The actress and singer Audra McDonald is one of the most spectacularly talented and versatile artists of her generation. She’s won a record-setting six performance Tony Awards, as well as two Grammys and an Emmy, and become a Broadway legend for performances in the likes of “The Gershwins’ Porgy and Bess” and “Lady Day at the Emerson Bar and Grille.” Her success opened doors for African-American and other minority actors on Broadway, helping pave the way for shows like “Hamilton.” An activist for marriage equality, homeless children, and abandoned animals, McDonald is also a classically trained singer who does frequent concert tours. She’ll be appearing with longtime friend Michael Tilson Thomas at the New World Symphony gala on Miami Beach on Feb. 11.
Miami.com talked to McDonald about breaking barriers, appearing in the reboot of Disney’s “Beauty and the Beast,” and becoming a mom for the second time at age 46; she and actor husband Will Swenson are proud parents to three-month-old daughter Sally James.
How did you get to know Michael Tilson Thomas, and what are you singing at the gala?
He basically launched my concert career. I was doing “Ragtime” [in 1998] and out of the blue he asked if I would sing something from “Porgy and Bess” at Carnegie Hall with the San Francisco Symphony. I thought ‘That sounds like a challenge, I’d better do it.’ He’s always been a very good mentor. I never feel nervous on stage with him, I just feel safe and protected, which is great. [At the gala] I’ll be doing some Gershwin and Bernstein, probably a little Jules Styne – classics from the great American songbook.
You’re a new mother again in your 40s. What has that been like?
It was quite a shock to find myself in this situation again. I was three months from turning 46 when I found out. But the second time around you know what getting into. You’re forewarned though not necessarily forearmed. But she’s a joy. I feel blessed that this happened, because I didn’t think it could happen again at this point in my life. Also, it’s great to have a before and after with my older daughter [Zoe, 15.] I know she won’t always be getting up at 2 a.m. And then the next thing you know they’re 16.
What was it like to play Garderobe in the new “Beauty and the Beast”?
It was an incredibly rewarding experience just being on that set. Even though you could see the machinations and how things were happening, it was very intense and remarkable and gorgeous. Sometimes I’d just wander around the castle between takes. I’m pleased that they decided to use an African American actor in this part, that’s important. And it was fun to play a larger than life character. My character has no subtleties at all.
You were a pioneer in diversifying Broadway. What gave you the confidence to do that? How far do you think theater has come in being more inclusive?
What kept me going was that Broadway was the only thing I ever wanted to do. I didn’t care what I played. In the early days I auditioned for everything. I auditioned for the ensemble of “Beauty and the Beast” and didn’t get cast. There was no “let me see what I can do with this.” It was “I want to do this.” That’s what kept me going, drive and love of the art form. Also being very lucky. [Director] Nicholas Hytner had the vision to cast me in “Carousel” [in 1994.] He made the entire cast multi-racial, that’s just how it was. It’s not always the case to be that lucky out of the gate. Now I think there’s much more awareness in the Broadway and theater community than there’s ever been in how things are cast. More and more people are aware of ‘what colors am I seeing onstage?’ – more than ever before.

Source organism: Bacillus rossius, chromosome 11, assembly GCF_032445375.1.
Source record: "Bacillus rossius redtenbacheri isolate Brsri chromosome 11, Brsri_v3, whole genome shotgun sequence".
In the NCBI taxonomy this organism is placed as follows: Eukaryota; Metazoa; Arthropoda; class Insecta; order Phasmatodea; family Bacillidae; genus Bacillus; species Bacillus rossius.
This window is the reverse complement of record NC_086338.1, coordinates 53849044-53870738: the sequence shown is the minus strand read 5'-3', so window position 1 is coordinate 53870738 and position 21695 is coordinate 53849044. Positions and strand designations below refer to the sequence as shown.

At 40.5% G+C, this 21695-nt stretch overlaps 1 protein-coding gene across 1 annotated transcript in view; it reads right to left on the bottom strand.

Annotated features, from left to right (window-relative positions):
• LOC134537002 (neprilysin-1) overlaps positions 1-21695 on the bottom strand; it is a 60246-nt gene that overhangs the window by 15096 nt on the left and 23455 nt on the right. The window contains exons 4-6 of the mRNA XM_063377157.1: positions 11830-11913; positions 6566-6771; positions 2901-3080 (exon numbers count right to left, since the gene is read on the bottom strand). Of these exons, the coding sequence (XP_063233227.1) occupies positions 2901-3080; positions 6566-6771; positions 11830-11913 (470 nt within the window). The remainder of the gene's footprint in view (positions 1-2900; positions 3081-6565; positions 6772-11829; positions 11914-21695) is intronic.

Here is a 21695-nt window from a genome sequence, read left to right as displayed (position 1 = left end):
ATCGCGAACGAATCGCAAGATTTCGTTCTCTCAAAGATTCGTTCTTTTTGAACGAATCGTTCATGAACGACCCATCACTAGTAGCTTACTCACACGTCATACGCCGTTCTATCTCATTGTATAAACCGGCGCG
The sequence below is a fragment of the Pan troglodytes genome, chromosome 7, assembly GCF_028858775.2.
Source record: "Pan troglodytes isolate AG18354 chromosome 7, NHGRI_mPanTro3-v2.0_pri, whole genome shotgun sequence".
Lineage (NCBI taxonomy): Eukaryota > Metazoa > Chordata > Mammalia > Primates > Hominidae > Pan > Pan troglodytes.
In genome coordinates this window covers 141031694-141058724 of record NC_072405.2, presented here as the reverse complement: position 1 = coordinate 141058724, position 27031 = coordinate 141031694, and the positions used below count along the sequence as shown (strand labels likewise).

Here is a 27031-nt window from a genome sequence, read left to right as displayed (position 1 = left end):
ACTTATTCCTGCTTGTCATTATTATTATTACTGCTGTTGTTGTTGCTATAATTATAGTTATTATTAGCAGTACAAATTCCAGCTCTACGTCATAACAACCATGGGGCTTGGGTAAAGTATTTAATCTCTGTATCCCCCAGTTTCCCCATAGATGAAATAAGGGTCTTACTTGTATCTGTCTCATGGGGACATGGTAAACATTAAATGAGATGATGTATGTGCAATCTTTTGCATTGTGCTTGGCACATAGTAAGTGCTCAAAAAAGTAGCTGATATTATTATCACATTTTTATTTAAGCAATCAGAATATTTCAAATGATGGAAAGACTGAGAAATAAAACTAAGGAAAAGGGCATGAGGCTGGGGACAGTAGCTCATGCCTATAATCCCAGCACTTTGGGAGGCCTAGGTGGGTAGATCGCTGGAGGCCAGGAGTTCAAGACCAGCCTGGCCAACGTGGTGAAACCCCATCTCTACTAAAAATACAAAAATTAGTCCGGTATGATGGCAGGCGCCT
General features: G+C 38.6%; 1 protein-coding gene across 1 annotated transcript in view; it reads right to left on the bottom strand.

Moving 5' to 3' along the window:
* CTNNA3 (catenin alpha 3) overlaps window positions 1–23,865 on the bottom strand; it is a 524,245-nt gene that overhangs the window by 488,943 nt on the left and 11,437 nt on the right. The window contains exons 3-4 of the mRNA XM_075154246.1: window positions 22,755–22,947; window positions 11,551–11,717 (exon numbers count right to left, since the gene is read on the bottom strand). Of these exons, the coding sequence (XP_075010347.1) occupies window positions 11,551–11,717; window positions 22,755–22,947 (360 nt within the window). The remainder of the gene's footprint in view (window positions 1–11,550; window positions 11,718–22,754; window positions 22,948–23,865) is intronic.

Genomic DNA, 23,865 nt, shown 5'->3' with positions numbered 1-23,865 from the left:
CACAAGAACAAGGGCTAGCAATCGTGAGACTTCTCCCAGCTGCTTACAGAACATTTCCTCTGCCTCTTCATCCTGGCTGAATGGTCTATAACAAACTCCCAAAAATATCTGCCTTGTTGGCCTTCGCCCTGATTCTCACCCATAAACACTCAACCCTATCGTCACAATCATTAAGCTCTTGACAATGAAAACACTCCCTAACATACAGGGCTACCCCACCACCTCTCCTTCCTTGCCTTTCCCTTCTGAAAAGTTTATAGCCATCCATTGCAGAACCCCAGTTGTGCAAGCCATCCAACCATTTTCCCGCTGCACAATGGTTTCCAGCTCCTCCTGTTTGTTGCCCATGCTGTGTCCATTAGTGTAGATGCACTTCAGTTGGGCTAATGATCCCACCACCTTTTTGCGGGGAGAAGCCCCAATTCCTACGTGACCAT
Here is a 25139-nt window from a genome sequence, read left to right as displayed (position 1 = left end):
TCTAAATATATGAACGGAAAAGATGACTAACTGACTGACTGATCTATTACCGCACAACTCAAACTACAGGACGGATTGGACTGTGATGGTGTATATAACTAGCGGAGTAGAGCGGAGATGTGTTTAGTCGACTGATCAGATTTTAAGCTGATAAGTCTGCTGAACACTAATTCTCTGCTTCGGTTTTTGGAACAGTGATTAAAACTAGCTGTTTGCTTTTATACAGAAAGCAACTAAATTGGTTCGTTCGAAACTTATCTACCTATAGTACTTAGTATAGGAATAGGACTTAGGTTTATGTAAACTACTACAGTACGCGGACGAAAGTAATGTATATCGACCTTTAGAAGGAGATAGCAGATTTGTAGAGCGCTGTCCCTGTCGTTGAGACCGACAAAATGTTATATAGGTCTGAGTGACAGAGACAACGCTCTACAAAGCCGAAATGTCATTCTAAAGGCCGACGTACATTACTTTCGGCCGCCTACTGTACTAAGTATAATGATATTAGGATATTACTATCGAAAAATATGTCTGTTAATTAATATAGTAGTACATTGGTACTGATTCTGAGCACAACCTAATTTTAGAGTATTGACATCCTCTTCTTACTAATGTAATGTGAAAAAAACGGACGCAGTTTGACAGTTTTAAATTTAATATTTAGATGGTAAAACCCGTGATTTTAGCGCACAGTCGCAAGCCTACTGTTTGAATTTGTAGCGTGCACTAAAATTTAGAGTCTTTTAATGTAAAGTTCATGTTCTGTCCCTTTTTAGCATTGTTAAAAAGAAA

Did you participate in the Women’s Marches the day after the inauguration?
I marched in New York with my older daughter. It was absolutely amazing, a wonderful feeling. The streets were packed, there was a lot of solidarity. It gave me a lot of hope.
Do you think the advances we’ve made in how this country treats different races, cultures and sexual preferences are threatened under the new administration? What do you think people should do?
I don’t have all the answers but I absolutely feel civil liberties for everybody are under threat with this administration. Our democracy is under threat with this administration. Especially for people of color and the LGBTQ and immigrant communities. We’ve got tough times ahead. People need to be vocal and play a part in this democracy and fight for this democracy as much as they can. Get out and vote, volunteer, support organizations that are supporting the people that feel under attack by this administration. We cannot stay silent.
Right now for me performing is a great way to get out all my emotions by pouring it into my art. Some of the greatest art we have comes out of tumultuous times.
What’s your advice to girls and young women who want to sing or act?
AM – In the most practical sense I would say to get onstage anywhere. It doesn’t have to be Broadway to start. The experience of being onstage in front of a live audience is the same, whether it’s Broadway or Carnegie Hall or school or a church basement. Any time spent onstage is so valuable. You have to throw yourself into anything you can. And never say no to yourself. There are going to be enough people saying no to you. Say yes to yourself.